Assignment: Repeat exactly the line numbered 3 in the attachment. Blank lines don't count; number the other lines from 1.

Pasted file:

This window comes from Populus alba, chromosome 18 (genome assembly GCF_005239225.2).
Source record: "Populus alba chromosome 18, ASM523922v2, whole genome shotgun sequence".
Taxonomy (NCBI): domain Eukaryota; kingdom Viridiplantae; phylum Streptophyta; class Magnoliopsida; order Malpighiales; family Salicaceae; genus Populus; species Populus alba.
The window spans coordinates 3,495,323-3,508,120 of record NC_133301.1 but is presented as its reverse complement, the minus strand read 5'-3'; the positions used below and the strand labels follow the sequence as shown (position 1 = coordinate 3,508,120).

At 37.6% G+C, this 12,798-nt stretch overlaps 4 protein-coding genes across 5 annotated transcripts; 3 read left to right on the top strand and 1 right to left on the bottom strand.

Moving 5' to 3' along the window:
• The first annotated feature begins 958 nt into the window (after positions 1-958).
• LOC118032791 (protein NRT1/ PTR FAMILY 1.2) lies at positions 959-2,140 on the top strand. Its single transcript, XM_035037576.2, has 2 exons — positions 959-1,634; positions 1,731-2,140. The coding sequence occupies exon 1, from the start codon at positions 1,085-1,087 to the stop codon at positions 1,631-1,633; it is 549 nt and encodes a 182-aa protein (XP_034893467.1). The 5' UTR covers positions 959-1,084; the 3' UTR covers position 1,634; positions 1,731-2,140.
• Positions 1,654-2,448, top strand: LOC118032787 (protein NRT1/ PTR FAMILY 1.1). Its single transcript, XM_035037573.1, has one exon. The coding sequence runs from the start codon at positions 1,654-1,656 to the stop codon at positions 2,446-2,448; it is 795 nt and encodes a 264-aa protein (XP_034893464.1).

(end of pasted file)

Taxonomy (NCBI): domain Eukaryota; kingdom Viridiplantae; phylum Streptophyta; class Magnoliopsida; order Malpighiales; family Salicaceae; genus Populus; species Populus alba.